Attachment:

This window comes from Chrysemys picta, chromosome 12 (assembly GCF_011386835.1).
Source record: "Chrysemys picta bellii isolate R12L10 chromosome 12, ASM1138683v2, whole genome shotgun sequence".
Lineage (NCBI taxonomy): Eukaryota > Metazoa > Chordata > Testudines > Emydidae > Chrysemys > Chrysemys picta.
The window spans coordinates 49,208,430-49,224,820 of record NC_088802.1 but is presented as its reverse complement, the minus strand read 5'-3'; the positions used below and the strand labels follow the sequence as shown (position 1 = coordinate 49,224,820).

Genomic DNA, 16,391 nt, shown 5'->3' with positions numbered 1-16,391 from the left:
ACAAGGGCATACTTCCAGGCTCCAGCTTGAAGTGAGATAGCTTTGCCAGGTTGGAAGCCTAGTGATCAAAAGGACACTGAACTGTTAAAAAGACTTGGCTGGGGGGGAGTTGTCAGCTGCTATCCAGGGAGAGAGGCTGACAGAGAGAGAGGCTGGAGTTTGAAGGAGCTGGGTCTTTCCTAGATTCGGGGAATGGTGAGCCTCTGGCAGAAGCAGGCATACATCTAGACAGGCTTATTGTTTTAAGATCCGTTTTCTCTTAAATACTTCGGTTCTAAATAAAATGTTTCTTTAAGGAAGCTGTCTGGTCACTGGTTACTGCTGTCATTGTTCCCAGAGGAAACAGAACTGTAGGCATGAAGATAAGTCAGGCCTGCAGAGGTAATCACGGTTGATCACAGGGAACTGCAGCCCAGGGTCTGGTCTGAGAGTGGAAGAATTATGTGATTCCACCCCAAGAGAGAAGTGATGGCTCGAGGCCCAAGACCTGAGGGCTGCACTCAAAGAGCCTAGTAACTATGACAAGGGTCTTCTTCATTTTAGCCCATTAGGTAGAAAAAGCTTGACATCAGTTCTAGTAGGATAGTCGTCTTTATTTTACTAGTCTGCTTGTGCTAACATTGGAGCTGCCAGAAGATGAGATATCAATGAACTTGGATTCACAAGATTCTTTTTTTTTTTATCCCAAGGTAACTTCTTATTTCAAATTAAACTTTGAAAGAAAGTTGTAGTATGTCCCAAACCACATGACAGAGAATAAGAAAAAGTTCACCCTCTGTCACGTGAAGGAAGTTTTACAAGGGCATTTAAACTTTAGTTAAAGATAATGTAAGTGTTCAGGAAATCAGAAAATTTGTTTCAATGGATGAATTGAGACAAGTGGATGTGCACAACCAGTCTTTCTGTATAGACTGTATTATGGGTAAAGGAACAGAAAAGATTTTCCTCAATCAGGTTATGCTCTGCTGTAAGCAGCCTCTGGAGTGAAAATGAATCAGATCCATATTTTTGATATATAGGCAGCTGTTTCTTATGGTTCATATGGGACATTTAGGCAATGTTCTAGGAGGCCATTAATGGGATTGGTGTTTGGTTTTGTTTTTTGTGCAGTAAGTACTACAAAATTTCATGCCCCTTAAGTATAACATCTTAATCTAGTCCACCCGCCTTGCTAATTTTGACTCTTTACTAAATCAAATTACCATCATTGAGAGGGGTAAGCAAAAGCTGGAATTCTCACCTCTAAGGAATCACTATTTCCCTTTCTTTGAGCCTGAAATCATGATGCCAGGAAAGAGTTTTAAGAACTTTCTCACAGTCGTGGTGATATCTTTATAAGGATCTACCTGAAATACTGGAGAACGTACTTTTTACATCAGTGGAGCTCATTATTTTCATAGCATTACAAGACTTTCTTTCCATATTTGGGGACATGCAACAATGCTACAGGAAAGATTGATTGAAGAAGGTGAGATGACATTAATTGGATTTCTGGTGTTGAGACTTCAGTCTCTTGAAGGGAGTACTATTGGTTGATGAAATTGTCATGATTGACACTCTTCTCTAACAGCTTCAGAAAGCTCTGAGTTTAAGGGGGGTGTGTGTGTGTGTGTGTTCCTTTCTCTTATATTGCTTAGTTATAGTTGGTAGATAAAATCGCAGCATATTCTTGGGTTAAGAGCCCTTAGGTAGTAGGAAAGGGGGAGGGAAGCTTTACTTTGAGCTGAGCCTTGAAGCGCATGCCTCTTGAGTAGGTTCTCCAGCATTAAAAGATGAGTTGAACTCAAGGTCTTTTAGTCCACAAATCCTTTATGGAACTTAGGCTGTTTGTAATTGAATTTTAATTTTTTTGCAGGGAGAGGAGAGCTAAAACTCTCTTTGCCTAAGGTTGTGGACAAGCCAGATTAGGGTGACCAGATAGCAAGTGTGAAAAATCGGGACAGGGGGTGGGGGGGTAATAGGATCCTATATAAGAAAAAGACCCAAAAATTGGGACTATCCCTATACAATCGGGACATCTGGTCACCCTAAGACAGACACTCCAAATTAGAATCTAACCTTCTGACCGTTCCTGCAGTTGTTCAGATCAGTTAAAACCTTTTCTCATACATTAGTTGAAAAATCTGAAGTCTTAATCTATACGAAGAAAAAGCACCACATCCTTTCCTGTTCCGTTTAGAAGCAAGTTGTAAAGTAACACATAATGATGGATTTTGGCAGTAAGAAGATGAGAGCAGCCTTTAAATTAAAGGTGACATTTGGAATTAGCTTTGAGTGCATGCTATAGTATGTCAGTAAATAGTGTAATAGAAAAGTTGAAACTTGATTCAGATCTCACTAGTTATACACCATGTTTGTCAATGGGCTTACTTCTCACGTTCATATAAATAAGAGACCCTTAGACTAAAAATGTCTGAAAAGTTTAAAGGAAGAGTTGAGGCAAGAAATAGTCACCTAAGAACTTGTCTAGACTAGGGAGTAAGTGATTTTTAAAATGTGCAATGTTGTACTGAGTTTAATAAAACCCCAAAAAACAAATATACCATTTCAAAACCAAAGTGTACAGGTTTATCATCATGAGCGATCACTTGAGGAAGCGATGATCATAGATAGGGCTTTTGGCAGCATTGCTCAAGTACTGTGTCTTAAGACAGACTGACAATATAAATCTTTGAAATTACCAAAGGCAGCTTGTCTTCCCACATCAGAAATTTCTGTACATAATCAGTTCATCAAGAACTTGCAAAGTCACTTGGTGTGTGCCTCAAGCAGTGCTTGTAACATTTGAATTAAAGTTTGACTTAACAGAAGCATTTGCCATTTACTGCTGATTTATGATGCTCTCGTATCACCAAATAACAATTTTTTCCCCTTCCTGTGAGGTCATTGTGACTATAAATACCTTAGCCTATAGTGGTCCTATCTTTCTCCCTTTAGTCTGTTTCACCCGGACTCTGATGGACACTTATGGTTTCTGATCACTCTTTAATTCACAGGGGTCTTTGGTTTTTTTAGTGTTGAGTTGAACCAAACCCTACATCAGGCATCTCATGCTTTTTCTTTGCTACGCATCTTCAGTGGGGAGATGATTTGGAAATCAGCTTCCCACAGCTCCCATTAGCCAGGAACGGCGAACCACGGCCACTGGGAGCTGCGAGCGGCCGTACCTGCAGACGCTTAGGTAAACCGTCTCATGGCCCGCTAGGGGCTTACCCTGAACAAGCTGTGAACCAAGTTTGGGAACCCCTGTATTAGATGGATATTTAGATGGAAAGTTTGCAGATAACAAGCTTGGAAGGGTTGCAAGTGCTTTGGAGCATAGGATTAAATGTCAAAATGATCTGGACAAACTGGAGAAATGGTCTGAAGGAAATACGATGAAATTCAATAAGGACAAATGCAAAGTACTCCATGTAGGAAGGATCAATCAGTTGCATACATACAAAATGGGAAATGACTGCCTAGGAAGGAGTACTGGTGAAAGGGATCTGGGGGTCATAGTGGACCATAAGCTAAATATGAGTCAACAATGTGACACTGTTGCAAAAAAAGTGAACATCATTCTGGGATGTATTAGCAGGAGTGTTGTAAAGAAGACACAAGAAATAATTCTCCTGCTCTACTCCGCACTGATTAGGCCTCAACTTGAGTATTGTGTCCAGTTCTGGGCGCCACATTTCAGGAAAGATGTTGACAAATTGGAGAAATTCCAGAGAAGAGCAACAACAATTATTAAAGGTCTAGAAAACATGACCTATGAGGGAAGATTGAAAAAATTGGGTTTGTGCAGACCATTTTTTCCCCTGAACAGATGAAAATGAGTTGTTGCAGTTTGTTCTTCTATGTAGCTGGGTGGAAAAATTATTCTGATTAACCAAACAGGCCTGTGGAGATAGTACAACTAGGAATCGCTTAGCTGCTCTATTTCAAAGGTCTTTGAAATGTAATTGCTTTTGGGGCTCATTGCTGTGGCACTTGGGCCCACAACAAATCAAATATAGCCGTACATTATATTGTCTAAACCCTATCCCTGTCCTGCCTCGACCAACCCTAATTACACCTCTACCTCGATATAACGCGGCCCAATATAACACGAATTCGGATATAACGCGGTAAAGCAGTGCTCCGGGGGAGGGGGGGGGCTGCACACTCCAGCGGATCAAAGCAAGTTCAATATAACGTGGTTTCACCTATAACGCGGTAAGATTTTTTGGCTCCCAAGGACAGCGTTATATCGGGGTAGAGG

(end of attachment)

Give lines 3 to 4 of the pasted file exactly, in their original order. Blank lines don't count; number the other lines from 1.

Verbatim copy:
Lineage (NCBI taxonomy): Eukaryota > Metazoa > Chordata > Testudines > Emydidae > Chrysemys > Chrysemys picta.
The window spans coordinates 49,208,430-49,224,820 of record NC_088802.1 but is presented as its reverse complement, the minus strand read 5'-3'; the positions used below and the strand labels follow the sequence as shown (position 1 = coordinate 49,224,820).